When I was 27, I sat next to my grandmother as she took her final breath. It wasn’t easy but it was a promise that I had made to her on the day that we found out she was sick. I don’t make promises I can’t keep. In the days, weeks, and months after she left, I tried SO hard to figure out why the rest of the world was operating as usual when my entire world had fallen apart. Why was everyone else laughing and having fun while things like strawberry jam, grape Tootsie Pops, or the sight of a ball of yarn with knitting needles would make me cry? It’s taken years for me to find a place to put those feelings and to figure out how to live a life without her. I don’t have it all figured out yet and I don’t think I ever will but if it’s been this difficult for me, a grown adult, to cope with the loss of someone that I love so deeply, how is a child supposed to figure it out?
Death is inevitable. As much as we’d like to avoid the idea of it, everyone is going to experience the loss of a loved one at some point in their life and sadly conversations about loss and grief are ones that some children are going to be forced to have. If you’ve been around my corner of the internet for any period of time, you know that I’m a firm believer in the power of picture books so naturally, I have some to share with you today. Here are five must-have picture books about grief that will help you guide these difficult discussions in an age appropriate way.
“Grief is like a snowflake. Each snowflake is different and everyone shows grief differently.” In this book, Little Tree begins to cope with his feelings after losing his father. He questions things such as where his father went, who will protect him from the winter wind, and wonders if he’s really good, will his father come back? Mother Tree explains to him that she doesn’t have all the answers to his questions but reassures him that they’ll work through their grief together.
When Sadness is at Your Door is a simple story that offers suggestions on how to cope with the feeling of sadness. It portrays sadness as a visitor who arrives at your door unexpectedly. It can sometimes follow you around or it sits so close to you that sometimes you feel like you can’t breathe. Sadness is something that you can’t hide and in order to help it go away, you need to give it what it needs. Maybe it needs some time to sit quietly or it needs to listen to music, color, or go outside. Sadness just needs to be addressed so it knows that it isn’t alone.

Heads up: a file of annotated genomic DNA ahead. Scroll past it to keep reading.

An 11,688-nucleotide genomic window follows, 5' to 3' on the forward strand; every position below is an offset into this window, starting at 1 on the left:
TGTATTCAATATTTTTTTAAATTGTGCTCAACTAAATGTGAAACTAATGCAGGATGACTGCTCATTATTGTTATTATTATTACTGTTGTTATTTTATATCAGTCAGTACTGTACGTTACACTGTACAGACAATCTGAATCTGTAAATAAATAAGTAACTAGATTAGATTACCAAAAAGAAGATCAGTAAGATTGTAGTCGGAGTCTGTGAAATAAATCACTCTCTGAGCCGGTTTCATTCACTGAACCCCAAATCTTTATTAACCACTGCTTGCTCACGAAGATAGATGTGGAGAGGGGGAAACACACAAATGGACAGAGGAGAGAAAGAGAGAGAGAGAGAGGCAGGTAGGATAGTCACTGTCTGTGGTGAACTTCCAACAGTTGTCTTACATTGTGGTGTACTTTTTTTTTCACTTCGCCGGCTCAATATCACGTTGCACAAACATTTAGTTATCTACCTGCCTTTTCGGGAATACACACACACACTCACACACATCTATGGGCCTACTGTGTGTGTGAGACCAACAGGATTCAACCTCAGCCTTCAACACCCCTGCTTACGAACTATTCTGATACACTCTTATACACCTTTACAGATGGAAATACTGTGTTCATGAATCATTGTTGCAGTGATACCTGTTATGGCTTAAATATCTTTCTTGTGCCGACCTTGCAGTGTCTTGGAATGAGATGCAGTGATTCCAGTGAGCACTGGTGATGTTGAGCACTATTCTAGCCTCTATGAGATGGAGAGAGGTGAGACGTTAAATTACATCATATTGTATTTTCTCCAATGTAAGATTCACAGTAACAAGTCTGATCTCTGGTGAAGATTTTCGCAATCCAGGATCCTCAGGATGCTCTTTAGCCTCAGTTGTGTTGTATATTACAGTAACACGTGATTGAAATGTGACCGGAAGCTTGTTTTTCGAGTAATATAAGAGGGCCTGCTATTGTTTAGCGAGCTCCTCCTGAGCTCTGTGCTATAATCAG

This story holds a very special place in my heart. My little brother and I were given this book by our neighbor when our great-grandmother died. At the time, I was in third grade so I was old enough to know what death was but too young to know how to cope with it. This beautiful story is about a little boy named Tommy. Tommy had a special relationship with both his grandmother and his great-grandmother. Since his great-grandmother was ninety-four years old and spent most of her time upstairs, he called her Nana Upstairs. Nana Downstairs was his grandmother who cared for Nana Upstairs. Tommy loved spending time with Nana Upstairs. They would sit in chairs next to each other, share candy mints, and talk. One morning, Tommy’s mother tells him that Nana Upstairs died the night before. When they arrive at Nana Downstairs’ house, Tommy runs to find Nana Upstairs but she isn’t there.
“Tommy began to cry.
‘Won’t she ever come back?’ he asked.
‘No, dear,’ Mother said softly. ‘Except in your memory. She will come back in your memory whenever you think about her.”
A few nights later, Tommy sees a shooting star and his mother suggests that it was a kiss from Nana Upstairs. The end of the story shows Tommy as an adult and states simply that now both Nana’s are Nana Upstairs.
One night while asleep in their beds, Liza and Jeremy are startled awake by the sound of thunder. The sound of the storm scares them and they run to their mother. They tell her that they want to be close to her and she comforts them by explaining that even if they aren’t together, they’re still connected by an invisible string. This special string is made of love and their mother explains that “Even though you can’t see it with your eyes, you can feel it with your heart and know that you are always connected to everyone you love.” The string can connect them to their cat, Jasper, and to their best friends. It will reach them if they’re in a submarine, dancing in France, exploring outer space, and their string can even reach all the way to their Uncle Brian in heaven. Although this story is based on the loss of a loved one, the author, Patrice Karst, teaches readers that you don’t have to be physically near each other in order to be connected and to feel each other’s love.
Chester Raccoon gets home from school one day and tells his mother that he’s feeling sad because his friend Skiddil Squirrel wasn’t at school. The teacher had told the class that Skiddil Squirrel died. Chester Raccoon’s mother suggests that they do something to honor the memory of Skiddil Squirrel. On their way to the pond, Chester sees his friends from school and invites them to the pond too. Eventually, deer, raccoons, skunks, opossums, rabbits, squirrels, a beaver, doves, chipmunks, snakes, a bluebird, and more, are off to the pond to make their memories of Skiddil Squirrel. As they’re all sharing their stories and memories, Mrs. Raccoon says that she knows where the acorns from one of the stories are planted. She points to a hill where they see a handful of trees that were growing from the acorns Skiddil Squirrel had buried. In the end, Chester Raccoon learns that talking about someone you’ve lost is a great way to keep their memory alive.
I hope you found a title or two that can help you guide these difficult conversations with your tiny humans. Do you have a book to add to this list? Leave me a comment and let me know!